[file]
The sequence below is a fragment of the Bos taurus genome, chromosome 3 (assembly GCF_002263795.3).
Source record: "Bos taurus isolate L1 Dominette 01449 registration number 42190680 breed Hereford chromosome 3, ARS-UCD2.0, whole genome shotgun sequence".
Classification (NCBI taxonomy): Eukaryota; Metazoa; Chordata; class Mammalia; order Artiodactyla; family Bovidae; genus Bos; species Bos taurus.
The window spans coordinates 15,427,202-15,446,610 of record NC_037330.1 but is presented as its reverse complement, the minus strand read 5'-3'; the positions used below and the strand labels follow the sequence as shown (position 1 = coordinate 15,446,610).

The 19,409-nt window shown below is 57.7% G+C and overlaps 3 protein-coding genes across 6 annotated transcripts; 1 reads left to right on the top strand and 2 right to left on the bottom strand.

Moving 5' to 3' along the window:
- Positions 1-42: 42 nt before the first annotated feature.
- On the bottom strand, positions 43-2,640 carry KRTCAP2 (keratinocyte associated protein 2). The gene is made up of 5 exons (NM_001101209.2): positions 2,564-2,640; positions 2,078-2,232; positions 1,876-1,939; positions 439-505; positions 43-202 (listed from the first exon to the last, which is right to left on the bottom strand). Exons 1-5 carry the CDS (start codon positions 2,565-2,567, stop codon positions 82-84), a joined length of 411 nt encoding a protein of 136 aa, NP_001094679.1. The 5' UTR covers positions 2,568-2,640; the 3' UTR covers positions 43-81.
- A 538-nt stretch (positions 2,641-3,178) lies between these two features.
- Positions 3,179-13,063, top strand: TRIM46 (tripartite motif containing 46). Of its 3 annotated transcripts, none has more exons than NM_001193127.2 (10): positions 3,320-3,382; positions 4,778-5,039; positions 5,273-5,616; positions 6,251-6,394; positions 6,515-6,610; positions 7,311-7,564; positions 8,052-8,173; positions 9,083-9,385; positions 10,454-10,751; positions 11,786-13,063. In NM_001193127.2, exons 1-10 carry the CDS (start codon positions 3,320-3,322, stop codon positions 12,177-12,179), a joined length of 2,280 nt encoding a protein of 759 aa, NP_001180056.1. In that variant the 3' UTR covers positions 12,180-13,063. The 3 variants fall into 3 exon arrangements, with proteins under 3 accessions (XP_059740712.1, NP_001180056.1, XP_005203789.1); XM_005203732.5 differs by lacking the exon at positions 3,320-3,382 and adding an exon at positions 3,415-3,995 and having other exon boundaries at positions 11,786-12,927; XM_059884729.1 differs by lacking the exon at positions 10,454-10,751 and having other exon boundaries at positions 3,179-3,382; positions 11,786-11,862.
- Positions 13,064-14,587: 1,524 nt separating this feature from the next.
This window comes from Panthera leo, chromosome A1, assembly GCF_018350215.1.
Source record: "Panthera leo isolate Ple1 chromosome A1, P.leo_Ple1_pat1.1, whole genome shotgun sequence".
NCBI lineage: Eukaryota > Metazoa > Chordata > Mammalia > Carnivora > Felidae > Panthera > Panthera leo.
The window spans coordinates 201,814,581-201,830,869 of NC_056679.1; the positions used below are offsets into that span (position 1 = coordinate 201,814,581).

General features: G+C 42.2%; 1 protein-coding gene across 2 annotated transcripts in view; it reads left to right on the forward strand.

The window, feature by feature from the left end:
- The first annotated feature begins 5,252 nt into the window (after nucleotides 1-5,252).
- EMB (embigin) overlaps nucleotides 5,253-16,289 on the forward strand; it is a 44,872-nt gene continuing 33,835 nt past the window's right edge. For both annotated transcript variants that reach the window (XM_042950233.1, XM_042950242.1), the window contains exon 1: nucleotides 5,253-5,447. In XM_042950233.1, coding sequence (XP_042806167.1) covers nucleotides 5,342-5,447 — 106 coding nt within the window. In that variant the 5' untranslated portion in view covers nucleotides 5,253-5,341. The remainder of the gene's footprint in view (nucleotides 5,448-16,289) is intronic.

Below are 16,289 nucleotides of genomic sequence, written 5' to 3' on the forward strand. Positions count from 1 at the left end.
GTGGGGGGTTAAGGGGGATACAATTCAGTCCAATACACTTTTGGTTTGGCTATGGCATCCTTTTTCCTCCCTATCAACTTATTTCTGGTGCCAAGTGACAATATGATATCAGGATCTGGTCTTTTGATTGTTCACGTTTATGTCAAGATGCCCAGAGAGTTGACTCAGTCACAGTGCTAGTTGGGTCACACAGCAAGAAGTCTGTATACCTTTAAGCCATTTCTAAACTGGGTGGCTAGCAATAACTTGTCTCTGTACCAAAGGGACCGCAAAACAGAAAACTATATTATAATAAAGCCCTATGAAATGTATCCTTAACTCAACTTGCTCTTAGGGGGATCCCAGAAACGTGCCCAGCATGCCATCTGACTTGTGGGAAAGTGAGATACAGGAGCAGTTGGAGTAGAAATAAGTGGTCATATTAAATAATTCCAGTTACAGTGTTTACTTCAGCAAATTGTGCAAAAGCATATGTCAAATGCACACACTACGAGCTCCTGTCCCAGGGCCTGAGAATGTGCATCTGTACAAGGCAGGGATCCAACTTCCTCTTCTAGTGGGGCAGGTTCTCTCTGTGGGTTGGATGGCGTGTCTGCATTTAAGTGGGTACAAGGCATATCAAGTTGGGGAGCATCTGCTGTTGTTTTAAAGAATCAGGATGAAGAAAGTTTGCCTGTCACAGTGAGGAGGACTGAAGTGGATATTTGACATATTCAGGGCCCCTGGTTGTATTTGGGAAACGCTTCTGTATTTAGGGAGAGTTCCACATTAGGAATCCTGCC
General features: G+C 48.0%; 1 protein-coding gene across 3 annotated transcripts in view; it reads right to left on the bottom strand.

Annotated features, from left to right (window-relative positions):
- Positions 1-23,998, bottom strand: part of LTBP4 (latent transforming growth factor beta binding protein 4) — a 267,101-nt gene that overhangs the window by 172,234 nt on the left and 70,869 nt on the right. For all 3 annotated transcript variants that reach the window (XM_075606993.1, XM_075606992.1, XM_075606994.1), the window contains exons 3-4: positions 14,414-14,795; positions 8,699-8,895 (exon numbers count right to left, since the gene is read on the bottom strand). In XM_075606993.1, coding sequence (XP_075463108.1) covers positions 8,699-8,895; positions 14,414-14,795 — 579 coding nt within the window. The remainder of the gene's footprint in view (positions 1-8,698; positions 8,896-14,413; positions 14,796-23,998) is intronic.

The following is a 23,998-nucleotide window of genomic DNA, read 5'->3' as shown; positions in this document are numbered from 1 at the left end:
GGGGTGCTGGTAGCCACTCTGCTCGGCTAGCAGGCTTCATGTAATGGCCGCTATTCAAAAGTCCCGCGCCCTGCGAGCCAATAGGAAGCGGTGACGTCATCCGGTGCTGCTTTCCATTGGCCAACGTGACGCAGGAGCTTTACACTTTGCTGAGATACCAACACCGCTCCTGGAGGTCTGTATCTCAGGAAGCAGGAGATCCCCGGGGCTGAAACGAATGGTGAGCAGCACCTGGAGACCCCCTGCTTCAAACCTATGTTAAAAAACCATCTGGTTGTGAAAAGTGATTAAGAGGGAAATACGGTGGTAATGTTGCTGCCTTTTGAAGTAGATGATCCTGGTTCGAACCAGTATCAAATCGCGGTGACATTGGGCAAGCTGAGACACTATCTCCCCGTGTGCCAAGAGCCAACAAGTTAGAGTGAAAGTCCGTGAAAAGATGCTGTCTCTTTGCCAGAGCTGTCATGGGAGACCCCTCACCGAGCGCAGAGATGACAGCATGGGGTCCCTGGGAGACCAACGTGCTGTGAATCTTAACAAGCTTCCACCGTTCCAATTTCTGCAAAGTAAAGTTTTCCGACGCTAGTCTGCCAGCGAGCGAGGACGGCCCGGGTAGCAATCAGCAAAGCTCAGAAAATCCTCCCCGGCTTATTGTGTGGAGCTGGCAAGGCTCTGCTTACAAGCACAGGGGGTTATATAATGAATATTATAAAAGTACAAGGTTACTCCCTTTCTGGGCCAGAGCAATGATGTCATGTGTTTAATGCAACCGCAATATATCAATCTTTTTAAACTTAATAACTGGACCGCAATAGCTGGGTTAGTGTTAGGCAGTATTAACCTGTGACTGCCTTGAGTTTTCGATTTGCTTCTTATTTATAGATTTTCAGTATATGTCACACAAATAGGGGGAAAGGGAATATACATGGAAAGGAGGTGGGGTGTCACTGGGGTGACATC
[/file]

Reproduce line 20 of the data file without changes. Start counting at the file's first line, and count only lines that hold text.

Below are 16,289 nucleotides of genomic sequence, written 5' to 3' on the forward strand. Positions count from 1 at the left end.